Background: Search engine activity has been used as an indicator of disease incidence in developed countries. Non-availability of high quality data on Internet use and disease surveillance has hampered similar studies in developing countries.
Objective: To evaluate the correlation between search volumes for “fever” on Google and febrile infectious disease outbreaks reported by the Integrated Disease Surveillance Program.
Methods: Data on Google search volume for “fever” between January 2014 and December 2014 from India was downloaded from the Google Trends Insights website. Weekly data on outbreaks and case counts of infectious causes of febrile illnesses (dengue, PUO/fever, chikungunya, and typhoid) were obtained from the Integrated Disease Surveillance Program website. Spearman’s rho was calculated to estimate unadjusted correlation between search activities with weekly disease metrics. Time-series analysis of Google search query volume and disease metrics was done to ascertain whether they shared a common stochastic drift using the two-step Engle-Granger method.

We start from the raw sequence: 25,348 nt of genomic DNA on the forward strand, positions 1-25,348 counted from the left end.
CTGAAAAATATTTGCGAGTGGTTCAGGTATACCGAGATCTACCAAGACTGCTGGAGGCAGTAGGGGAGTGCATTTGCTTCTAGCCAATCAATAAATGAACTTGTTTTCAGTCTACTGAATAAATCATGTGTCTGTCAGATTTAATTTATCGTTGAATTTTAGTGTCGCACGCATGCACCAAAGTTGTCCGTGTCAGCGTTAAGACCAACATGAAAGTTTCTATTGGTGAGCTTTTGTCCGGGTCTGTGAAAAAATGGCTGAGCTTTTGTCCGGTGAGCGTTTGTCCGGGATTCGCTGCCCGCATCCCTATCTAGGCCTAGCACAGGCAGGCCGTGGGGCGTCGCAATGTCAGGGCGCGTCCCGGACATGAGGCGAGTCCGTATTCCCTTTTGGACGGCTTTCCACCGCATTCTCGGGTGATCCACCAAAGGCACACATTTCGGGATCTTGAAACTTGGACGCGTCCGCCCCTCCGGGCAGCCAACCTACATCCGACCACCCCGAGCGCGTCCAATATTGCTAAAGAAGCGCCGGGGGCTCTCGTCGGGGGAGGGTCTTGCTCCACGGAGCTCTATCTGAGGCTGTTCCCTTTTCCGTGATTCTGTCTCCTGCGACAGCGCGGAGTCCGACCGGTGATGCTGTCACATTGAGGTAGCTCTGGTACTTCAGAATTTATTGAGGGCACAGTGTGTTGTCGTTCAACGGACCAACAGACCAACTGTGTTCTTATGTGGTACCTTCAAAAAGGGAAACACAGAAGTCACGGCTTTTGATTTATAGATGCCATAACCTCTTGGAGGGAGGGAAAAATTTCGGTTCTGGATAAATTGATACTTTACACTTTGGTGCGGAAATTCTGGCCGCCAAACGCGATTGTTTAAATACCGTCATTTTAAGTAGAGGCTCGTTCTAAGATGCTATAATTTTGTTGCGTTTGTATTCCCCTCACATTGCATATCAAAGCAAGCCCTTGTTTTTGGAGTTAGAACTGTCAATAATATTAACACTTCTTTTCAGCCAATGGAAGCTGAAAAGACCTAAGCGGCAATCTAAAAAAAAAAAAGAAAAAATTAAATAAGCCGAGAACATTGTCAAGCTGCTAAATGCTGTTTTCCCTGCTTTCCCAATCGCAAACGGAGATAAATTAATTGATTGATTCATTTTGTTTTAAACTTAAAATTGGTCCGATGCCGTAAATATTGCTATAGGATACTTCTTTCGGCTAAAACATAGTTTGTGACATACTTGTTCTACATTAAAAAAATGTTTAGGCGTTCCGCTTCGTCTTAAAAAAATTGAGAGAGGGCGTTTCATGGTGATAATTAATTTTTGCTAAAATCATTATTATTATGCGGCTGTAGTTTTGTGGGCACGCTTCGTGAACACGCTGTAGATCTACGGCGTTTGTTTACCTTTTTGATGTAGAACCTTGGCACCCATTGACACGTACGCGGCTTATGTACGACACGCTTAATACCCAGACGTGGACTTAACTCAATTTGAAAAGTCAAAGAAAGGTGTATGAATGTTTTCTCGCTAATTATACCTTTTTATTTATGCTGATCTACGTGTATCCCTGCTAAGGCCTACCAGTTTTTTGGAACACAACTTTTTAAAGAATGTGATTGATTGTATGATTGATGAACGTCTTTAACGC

Results: The unadjusted correlation was statistically significant between search activity and dengue outbreak (r=0.632, p<0.001) and cases (r=0.673, p<0.001); PUO/fever outbreaks (r=0.315, p=0.026) and cases (r=0.323, p=0.022); chikungunya cases (r= 0.374, p=0.007); and total outbreaks (r=0.581, p<0.001) and cases (r=0.615, p<0.001). The test for cointegration of search activity showed stationarity of residuals with both disease outbreaks (p=0.048) and case counts (p=0.041).
Conclusions: There was agreement in the search volume with disease outbreaks and case counts. The time trends of search activity were cointegrated with both disease outbreaks and case counts on a weekly basis. This indicated that search activity and infectious diseases outbreaks and case counts were related. However, owing to the non-representative nature of the disease metrics and non-uniform access and limited use of Internet to seek health information, it would be inappropriate to use search engine query volume to predict or forecast disease outbreaks in the Indian context.